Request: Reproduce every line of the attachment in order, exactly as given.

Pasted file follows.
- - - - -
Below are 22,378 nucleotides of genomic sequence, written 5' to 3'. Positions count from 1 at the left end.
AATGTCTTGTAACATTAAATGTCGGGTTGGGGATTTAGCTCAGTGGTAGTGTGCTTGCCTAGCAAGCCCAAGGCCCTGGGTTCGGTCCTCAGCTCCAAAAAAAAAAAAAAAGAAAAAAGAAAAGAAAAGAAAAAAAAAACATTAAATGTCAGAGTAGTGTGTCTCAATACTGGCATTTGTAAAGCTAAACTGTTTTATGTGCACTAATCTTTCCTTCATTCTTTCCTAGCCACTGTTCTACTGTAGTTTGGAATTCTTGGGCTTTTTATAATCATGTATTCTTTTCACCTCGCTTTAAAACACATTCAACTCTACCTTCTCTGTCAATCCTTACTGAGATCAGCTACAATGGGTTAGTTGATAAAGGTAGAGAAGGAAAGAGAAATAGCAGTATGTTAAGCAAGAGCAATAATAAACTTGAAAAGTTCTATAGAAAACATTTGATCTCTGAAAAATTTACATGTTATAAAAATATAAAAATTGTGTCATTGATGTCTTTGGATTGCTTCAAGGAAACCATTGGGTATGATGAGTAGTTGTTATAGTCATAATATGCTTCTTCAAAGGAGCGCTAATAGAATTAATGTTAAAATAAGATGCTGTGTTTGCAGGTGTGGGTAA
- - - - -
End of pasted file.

Below are 22,378 nucleotides of genomic sequence, written 5' to 3'. Positions count from 1 at the left end.
AATGTCTTGTAACATTAAATGTCGGGTTGGGGATTTAGCTCAGTGGTAGTGTGCTTGCCTAGCAAGCCCAAGGCCCTGGGTTCGGTCCTCAGCTCCAAAAAAAAAAAAAAAGAAAAAAGAAAAGAAAAGAAAAAAAAAACATTAAATGTCAGAGTAGTGTGTCTCAATACTGGCATTTGTAAAGCTAAACTGTTTTATGTGCACTAATCTTTCCTTCATTCTTTCCTAGCCACTGTTCTACTGTAGTTTGGAATTCTTGGGCTTTTTATAATCATGTATTCTTTTCACCTCGCTTTAAAACACATTCAACTCTACCTTCTCTGTCAATCCTTACTGAGATCAGCTACAATGGGTTAGTTGATAAAGGTAGAGAAGGAAAGAGAAATAGCAGTATGTTAAGCAAGAGCAATAATAAACTTGAAAAGTTCTATAGAAAACATTTGATCTCTGAAAAATTTACATGTTATAAAAATATAAAAATTGTGTCATTGATGTCTTTGGATTGCTTCAAGGAAACCATTGGGTATGATGAGTAGTTGTTATAGTCATAATATGCTTCTTCAAAGGAGCGCTAATAGAATTAATGTTAAAATAAGATGCTGTGTTTGCAGGTGTGGGTAA